Like a bolt out of the blue, Segway NZ News was visited (>150) and viewed (>250) about four times more than usual a couple of days ago.
That “bolt” was of course Usain Bolt – the world’s fastest man – who was accidentally knocked over when a cameraman riding a self-balancing scooter snagged a wheel and fell down.
Widely reported in the news media to be a Segway Personal Transporter (PT), the machine that toppled the top sprinter was in fact a simple, Chinese-made copycat machine that lacks the full redundant safety systems built into every genuine Segway PT. Only the Segway PT has two batteries, two controller boards, double-wound motors (essentially two independent motors inside one motor casing), and a package of multiple balance sensors and accelerometers to keep the rider upright and safe. Should a component suddenly fail, the Segway PT maintains the ability to properly balance, the rider retains full control until the machine elegantly slows to a stop, allowing the opportunity to step off. No other brand of self-balancing personal transporter offers this. This is the difference that makes the Segway PT the only self-balancing personal transportation device safe and suitable for use by individuals and commercial users in New Zealand.
Here at Segway New Zealand we believe this level of safety is vitally important. Should a self-balancing machine ever lose the ability to maintain balance then a fall will happen without warning and all control will be lost in an instant. The rider will have no opportunity to take remedial action.
Back to Bolt: Segway New Zealand contacted all of the major news agencies in New Zealand as soon as we identified “the scooter that beat Bolt” was not a product manufactured by Segway, Inc. One visible difference is how the wheels are attached with five studs, whereas a genuine Segway PT’s uses three studs. All major New Zealand media received our notification (together with supportive photographic proof) by 9am NZ-time on the day the story broke. We had hoped the various newspapers would update and correct their online articles, and that television news shows would begin correctly reporting the facts. Alas, not a single organisation could be bothered.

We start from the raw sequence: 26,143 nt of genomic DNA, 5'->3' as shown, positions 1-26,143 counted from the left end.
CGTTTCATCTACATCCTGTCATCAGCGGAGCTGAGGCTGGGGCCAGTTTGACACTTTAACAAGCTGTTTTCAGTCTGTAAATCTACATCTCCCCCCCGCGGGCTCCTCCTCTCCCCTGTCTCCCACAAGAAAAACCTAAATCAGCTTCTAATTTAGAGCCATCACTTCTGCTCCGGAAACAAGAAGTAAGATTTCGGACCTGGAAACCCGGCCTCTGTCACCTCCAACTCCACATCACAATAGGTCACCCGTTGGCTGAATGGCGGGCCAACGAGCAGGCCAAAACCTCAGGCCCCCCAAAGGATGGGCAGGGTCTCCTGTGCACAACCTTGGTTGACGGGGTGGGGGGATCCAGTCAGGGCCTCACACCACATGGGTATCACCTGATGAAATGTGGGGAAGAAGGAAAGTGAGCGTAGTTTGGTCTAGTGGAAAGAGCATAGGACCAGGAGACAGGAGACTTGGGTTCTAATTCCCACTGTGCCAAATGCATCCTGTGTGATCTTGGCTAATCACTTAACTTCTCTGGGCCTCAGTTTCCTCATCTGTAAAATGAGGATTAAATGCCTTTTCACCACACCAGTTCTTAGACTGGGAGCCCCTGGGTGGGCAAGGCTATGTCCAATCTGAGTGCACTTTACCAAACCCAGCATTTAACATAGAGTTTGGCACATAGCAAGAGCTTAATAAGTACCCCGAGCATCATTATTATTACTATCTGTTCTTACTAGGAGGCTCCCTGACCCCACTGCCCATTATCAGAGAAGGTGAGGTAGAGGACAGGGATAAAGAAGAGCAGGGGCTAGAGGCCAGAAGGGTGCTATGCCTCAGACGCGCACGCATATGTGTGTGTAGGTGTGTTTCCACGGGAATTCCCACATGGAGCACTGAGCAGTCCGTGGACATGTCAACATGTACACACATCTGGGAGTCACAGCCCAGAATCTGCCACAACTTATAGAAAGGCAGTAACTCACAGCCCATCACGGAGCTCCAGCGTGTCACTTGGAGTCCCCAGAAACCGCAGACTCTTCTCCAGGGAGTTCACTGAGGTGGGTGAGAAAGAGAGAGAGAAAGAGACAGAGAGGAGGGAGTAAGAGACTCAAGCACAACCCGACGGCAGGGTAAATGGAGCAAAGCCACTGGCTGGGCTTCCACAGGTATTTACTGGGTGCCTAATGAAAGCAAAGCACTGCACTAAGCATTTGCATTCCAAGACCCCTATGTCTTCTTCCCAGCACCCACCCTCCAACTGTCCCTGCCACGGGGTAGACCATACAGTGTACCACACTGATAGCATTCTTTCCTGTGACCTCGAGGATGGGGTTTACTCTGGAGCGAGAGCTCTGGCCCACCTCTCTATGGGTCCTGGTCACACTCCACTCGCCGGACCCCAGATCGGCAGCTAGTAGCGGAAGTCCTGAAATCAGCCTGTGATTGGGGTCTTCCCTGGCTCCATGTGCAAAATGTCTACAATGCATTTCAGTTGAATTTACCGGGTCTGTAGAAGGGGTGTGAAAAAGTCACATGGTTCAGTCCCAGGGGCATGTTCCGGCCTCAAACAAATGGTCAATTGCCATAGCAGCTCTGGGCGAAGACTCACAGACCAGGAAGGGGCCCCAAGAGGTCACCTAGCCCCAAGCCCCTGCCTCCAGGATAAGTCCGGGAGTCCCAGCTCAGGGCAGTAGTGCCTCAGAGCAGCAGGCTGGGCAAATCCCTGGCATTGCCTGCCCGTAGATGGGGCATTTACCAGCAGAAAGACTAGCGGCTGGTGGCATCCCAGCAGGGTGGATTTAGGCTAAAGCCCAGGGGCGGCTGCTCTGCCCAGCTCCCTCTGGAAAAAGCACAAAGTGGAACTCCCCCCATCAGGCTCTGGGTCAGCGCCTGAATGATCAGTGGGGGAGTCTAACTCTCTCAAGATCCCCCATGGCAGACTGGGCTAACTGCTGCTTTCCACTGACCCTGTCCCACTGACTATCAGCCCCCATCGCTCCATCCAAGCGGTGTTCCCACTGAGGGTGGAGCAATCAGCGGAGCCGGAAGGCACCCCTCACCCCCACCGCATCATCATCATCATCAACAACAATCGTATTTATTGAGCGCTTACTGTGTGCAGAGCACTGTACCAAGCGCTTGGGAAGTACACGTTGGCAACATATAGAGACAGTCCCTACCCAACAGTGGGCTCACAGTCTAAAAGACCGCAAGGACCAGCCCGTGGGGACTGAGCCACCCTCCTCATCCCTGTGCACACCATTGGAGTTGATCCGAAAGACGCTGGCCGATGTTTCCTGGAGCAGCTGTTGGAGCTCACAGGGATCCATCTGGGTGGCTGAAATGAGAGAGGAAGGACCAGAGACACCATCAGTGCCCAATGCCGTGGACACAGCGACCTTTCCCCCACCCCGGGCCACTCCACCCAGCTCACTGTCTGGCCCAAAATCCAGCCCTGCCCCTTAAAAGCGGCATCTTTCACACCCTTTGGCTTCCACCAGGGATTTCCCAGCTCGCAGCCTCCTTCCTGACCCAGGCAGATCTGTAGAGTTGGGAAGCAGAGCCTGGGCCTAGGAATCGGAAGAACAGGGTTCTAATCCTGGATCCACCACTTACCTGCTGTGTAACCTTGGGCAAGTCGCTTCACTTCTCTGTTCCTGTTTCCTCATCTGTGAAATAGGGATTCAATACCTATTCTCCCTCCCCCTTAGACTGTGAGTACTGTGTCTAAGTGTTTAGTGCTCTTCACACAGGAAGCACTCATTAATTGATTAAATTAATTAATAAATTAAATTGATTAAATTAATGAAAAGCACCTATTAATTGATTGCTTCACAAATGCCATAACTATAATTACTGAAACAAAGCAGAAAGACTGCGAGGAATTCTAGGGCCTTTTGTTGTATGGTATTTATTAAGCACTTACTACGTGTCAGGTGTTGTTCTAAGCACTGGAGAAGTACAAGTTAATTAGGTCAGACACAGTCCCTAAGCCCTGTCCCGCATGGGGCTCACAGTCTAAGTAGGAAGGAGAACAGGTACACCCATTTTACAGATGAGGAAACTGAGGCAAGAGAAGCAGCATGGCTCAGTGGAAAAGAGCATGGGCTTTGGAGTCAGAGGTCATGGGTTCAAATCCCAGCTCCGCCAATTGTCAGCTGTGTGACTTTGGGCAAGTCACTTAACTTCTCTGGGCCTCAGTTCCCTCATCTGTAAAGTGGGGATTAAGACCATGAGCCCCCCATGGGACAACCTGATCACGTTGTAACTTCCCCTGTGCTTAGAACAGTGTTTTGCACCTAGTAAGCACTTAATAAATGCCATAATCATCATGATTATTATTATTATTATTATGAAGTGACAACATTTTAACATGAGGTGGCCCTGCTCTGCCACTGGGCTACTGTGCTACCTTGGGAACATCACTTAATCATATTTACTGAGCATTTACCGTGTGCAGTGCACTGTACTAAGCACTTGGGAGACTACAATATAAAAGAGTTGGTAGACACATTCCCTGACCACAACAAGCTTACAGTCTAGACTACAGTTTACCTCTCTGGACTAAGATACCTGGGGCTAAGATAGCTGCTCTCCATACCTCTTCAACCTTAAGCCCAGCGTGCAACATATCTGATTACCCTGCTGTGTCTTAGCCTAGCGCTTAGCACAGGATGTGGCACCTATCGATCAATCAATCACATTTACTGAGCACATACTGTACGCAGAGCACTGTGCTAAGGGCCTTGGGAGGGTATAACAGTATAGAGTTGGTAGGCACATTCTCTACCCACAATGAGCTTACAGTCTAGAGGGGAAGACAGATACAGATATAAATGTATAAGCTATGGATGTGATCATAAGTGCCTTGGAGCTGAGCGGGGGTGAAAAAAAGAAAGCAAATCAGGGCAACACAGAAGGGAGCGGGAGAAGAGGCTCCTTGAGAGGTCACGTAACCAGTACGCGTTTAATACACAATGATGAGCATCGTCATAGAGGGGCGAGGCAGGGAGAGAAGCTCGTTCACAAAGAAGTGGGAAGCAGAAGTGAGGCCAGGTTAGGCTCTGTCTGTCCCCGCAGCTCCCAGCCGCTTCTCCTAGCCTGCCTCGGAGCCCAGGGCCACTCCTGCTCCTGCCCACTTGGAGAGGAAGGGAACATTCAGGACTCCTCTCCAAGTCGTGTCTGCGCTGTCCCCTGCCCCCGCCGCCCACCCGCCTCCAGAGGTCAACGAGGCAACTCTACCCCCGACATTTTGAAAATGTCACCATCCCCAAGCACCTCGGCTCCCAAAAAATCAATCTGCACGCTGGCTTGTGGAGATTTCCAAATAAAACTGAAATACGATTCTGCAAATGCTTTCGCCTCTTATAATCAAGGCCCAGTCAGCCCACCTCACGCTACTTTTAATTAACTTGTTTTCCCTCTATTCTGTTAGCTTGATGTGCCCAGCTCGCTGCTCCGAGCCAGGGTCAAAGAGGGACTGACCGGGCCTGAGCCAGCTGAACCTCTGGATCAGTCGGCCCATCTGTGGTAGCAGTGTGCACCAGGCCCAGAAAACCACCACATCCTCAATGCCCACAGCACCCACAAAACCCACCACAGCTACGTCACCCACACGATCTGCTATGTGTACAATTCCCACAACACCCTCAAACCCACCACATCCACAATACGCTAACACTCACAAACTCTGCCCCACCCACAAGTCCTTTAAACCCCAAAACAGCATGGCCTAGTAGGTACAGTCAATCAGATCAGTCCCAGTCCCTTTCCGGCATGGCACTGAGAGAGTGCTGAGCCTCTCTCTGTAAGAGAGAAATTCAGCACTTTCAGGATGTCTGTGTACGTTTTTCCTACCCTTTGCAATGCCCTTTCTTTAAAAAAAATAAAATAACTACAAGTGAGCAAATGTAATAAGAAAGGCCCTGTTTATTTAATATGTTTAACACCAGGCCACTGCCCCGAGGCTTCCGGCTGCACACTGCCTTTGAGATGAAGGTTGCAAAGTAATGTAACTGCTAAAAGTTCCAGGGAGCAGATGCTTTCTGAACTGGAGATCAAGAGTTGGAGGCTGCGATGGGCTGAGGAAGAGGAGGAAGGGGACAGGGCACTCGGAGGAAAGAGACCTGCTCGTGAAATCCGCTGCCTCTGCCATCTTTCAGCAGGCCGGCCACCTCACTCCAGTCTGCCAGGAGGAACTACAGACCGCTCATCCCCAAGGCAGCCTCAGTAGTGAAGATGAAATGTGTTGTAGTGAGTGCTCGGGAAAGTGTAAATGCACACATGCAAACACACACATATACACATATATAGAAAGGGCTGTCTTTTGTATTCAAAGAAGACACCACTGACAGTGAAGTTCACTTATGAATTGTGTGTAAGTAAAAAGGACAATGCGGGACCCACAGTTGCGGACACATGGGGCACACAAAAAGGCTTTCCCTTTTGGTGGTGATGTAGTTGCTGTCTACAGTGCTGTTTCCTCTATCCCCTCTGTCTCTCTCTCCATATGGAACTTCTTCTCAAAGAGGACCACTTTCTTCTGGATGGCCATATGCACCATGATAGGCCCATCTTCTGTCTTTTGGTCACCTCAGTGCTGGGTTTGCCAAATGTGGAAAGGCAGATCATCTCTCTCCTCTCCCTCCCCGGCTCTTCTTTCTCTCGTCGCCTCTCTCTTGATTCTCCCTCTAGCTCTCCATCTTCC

Perhaps it isn’t really news unless they can say “Segway” in the headline? Ironically, the original NZ Herald story never used the word Segway (instead referring to the device only as a “scooter”) yet a couple of hours after we sent our notification this paper it published a side-bar story entitled “A Short History of Segway Attacks.” Sigh….
Never let the facts get in the way of good headline, huh?
And so is was that Segway NZ News achieved one of its highest-ever views in a day. As Oscar Wilde famously said: “The only thing worse than being talked about is not being talked about.”
Fortunately, Usain Bolt was unhurt and laughed it off in a press conference, jokingly suggesting his rival had paid off the cameraman to “…take him out but make it look like an accident.”
Here in New Zealand television and film cameramen have been using locally modified hands-free Segway PTs since 2004 without incident. On average, these half-dozen setups are used several times a week all around the country at a wide range of televised sports matches and commercial shoots. Perhaps most famously they deliver smooth and elegant footage at rugby games, as reported in our popular post Rugby: Segway was the winner on the day.